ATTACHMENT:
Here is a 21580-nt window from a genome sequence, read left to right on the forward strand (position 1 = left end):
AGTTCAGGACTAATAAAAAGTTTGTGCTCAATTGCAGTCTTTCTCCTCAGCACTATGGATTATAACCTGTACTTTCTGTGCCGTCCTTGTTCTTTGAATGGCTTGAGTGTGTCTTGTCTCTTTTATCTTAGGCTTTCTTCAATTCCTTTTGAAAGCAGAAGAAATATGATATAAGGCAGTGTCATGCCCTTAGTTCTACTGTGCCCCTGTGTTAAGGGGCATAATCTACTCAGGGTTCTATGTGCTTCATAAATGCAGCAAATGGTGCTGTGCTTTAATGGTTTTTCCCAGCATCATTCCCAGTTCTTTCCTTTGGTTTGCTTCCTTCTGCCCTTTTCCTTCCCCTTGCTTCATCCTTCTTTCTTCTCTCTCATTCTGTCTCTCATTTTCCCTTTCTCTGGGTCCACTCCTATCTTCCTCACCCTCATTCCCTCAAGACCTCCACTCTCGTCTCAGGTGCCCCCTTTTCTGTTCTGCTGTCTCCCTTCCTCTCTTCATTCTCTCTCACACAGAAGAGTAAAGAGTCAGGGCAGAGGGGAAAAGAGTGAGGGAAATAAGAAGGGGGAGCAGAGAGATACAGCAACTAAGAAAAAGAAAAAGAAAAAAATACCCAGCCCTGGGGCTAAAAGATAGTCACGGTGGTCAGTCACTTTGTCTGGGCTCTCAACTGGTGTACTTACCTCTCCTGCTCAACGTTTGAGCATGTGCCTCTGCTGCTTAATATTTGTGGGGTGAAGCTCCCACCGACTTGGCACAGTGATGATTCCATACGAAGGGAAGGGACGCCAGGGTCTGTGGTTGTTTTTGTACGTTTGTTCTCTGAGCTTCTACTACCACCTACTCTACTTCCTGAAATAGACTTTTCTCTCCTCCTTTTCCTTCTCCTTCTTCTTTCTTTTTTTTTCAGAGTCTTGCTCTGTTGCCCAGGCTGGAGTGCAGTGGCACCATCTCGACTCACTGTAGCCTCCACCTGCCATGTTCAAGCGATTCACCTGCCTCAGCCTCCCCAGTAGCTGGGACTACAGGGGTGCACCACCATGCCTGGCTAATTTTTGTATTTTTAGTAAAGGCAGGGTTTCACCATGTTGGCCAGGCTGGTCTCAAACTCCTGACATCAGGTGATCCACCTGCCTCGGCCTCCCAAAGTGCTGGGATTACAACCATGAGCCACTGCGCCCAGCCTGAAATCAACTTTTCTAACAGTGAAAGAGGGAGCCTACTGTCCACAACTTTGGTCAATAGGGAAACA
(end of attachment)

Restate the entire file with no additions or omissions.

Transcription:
Here is a 21580-nt window from a genome sequence, read left to right on the forward strand (position 1 = left end):
AGTTCAGGACTAATAAAAAGTTTGTGCTCAATTGCAGTCTTTCTCCTCAGCACTATGGATTATAACCTGTACTTTCTGTGCCGTCCTTGTTCTTTGAATGGCTTGAGTGTGTCTTGTCTCTTTTATCTTAGGCTTTCTTCAATTCCTTTTGAAAGCAGAAGAAATATGATATAAGGCAGTGTCATGCCCTTAGTTCTACTGTGCCCCTGTGTTAAGGGGCATAATCTACTCAGGGTTCTATGTGCTTCATAAATGCAGCAAATGGTGCTGTGCTTTAATGGTTTTTCCCAGCATCATTCCCAGTTCTTTCCTTTGGTTTGCTTCCTTCTGCCCTTTTCCTTCCCCTTGCTTCATCCTTCTTTCTTCTCTCTCATTCTGTCTCTCATTTTCCCTTTCTCTGGGTCCACTCCTATCTTCCTCACCCTCATTCCCTCAAGACCTCCACTCTCGTCTCAGGTGCCCCCTTTTCTGTTCTGCTGTCTCCCTTCCTCTCTTCATTCTCTCTCACACAGAAGAGTAAAGAGTCAGGGCAGAGGGGAAAAGAGTGAGGGAAATAAGAAGGGGGAGCAGAGAGATACAGCAACTAAGAAAAAGAAAAAGAAAAAAATACCCAGCCCTGGGGCTAAAAGATAGTCACGGTGGTCAGTCACTTTGTCTGGGCTCTCAACTGGTGTACTTACCTCTCCTGCTCAACGTTTGAGCATGTGCCTCTGCTGCTTAATATTTGTGGGGTGAAGCTCCCACCGACTTGGCACAGTGATGATTCCATACGAAGGGAAGGGACGCCAGGGTCTGTGGTTGTTTTTGTACGTTTGTTCTCTGAGCTTCTACTACCACCTACTCTACTTCCTGAAATAGACTTTTCTCTCCTCCTTTTCCTTCTCCTTCTTCTTTCTTTTTTTTTCAGAGTCTTGCTCTGTTGCCCAGGCTGGAGTGCAGTGGCACCATCTCGACTCACTGTAGCCTCCACCTGCCATGTTCAAGCGATTCACCTGCCTCAGCCTCCCCAGTAGCTGGGACTACAGGGGTGCACCACCATGCCTGGCTAATTTTTGTATTTTTAGTAAAGGCAGGGTTTCACCATGTTGGCCAGGCTGGTCTCAAACTCCTGACATCAGGTGATCCACCTGCCTCGGCCTCCCAAAGTGCTGGGATTACAACCATGAGCCACTGCGCCCAGCCTGAAATCAACTTTTCTAACAGTGAAAGAGGGAGCCTACTGTCCACAACTTTGGTCAATAGGGAAACA